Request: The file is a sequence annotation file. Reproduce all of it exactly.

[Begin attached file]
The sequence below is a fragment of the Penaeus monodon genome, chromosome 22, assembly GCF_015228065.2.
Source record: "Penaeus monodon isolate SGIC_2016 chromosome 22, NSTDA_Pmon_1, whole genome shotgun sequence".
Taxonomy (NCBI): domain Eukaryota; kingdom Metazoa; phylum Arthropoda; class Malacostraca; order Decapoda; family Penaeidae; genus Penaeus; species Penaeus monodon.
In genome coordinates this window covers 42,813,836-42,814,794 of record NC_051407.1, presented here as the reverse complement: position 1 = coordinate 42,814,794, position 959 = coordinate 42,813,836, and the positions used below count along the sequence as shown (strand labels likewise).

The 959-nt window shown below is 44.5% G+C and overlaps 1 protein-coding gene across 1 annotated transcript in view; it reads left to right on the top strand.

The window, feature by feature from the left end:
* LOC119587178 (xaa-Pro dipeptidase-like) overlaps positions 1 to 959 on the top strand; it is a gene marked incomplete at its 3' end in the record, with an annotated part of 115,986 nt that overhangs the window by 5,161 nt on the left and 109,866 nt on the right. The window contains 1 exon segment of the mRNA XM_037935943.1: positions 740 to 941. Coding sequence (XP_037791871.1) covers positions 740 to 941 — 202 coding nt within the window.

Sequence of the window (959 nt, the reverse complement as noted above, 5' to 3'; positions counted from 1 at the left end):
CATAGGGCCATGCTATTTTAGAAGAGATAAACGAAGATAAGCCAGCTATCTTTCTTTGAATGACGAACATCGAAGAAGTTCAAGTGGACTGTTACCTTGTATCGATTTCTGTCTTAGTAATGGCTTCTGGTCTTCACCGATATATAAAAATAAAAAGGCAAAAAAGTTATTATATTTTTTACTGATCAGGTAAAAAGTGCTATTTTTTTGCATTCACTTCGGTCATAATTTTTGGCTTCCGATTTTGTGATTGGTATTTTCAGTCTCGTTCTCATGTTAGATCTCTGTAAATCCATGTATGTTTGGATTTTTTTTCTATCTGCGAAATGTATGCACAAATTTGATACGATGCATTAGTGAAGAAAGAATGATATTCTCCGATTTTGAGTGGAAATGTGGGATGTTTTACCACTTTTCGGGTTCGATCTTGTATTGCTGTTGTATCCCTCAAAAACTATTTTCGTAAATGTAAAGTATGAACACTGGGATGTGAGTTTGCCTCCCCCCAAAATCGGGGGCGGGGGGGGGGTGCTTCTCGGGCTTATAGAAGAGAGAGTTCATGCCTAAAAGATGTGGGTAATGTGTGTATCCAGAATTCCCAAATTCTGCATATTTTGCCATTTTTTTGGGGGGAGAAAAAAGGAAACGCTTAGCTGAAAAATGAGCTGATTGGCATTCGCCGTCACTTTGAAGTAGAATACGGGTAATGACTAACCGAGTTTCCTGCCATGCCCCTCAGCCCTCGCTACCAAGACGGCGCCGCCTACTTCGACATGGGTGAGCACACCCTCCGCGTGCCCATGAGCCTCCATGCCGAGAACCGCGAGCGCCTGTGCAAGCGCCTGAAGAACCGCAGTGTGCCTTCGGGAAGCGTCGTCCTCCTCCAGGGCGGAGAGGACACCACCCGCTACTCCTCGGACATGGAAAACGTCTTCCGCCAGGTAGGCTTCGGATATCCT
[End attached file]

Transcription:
The sequence below is a fragment of the Penaeus monodon genome, chromosome 22, assembly GCF_015228065.2.
Source record: "Penaeus monodon isolate SGIC_2016 chromosome 22, NSTDA_Pmon_1, whole genome shotgun sequence".
Taxonomy (NCBI): domain Eukaryota; kingdom Metazoa; phylum Arthropoda; class Malacostraca; order Decapoda; family Penaeidae; genus Penaeus; species Penaeus monodon.
In genome coordinates this window covers 42,813,836-42,814,794 of record NC_051407.1, presented here as the reverse complement: position 1 = coordinate 42,814,794, position 959 = coordinate 42,813,836, and the positions used below count along the sequence as shown (strand labels likewise).

The 959-nt window shown below is 44.5% G+C and overlaps 1 protein-coding gene across 1 annotated transcript in view; it reads left to right on the top strand.

The window, feature by feature from the left end:
* LOC119587178 (xaa-Pro dipeptidase-like) overlaps positions 1 to 959 on the top strand; it is a gene marked incomplete at its 3' end in the record, with an annotated part of 115,986 nt that overhangs the window by 5,161 nt on the left and 109,866 nt on the right. The window contains 1 exon segment of the mRNA XM_037935943.1: positions 740 to 941. Coding sequence (XP_037791871.1) covers positions 740 to 941 — 202 coding nt within the window.

Sequence of the window (959 nt, the reverse complement as noted above, 5' to 3'; positions counted from 1 at the left end):
CATAGGGCCATGCTATTTTAGAAGAGATAAACGAAGATAAGCCAGCTATCTTTCTTTGAATGACGAACATCGAAGAAGTTCAAGTGGACTGTTACCTTGTATCGATTTCTGTCTTAGTAATGGCTTCTGGTCTTCACCGATATATAAAAATAAAAAGGCAAAAAAGTTATTATATTTTTTACTGATCAGGTAAAAAGTGCTATTTTTTTGCATTCACTTCGGTCATAATTTTTGGCTTCCGATTTTGTGATTGGTATTTTCAGTCTCGTTCTCATGTTAGATCTCTGTAAATCCATGTATGTTTGGATTTTTTTTCTATCTGCGAAATGTATGCACAAATTTGATACGATGCATTAGTGAAGAAAGAATGATATTCTCCGATTTTGAGTGGAAATGTGGGATGTTTTACCACTTTTCGGGTTCGATCTTGTATTGCTGTTGTATCCCTCAAAAACTATTTTCGTAAATGTAAAGTATGAACACTGGGATGTGAGTTTGCCTCCCCCCAAAATCGGGGGCGGGGGGGGGGTGCTTCTCGGGCTTATAGAAGAGAGAGTTCATGCCTAAAAGATGTGGGTAATGTGTGTATCCAGAATTCCCAAATTCTGCATATTTTGCCATTTTTTTGGGGGGAGAAAAAAGGAAACGCTTAGCTGAAAAATGAGCTGATTGGCATTCGCCGTCACTTTGAAGTAGAATACGGGTAATGACTAACCGAGTTTCCTGCCATGCCCCTCAGCCCTCGCTACCAAGACGGCGCCGCCTACTTCGACATGGGTGAGCACACCCTCCGCGTGCCCATGAGCCTCCATGCCGAGAACCGCGAGCGCCTGTGCAAGCGCCTGAAGAACCGCAGTGTGCCTTCGGGAAGCGTCGTCCTCCTCCAGGGCGGAGAGGACACCACCCGCTACTCCTCGGACATGGAAAACGTCTTCCGCCAGGTAGGCTTCGGATATCCT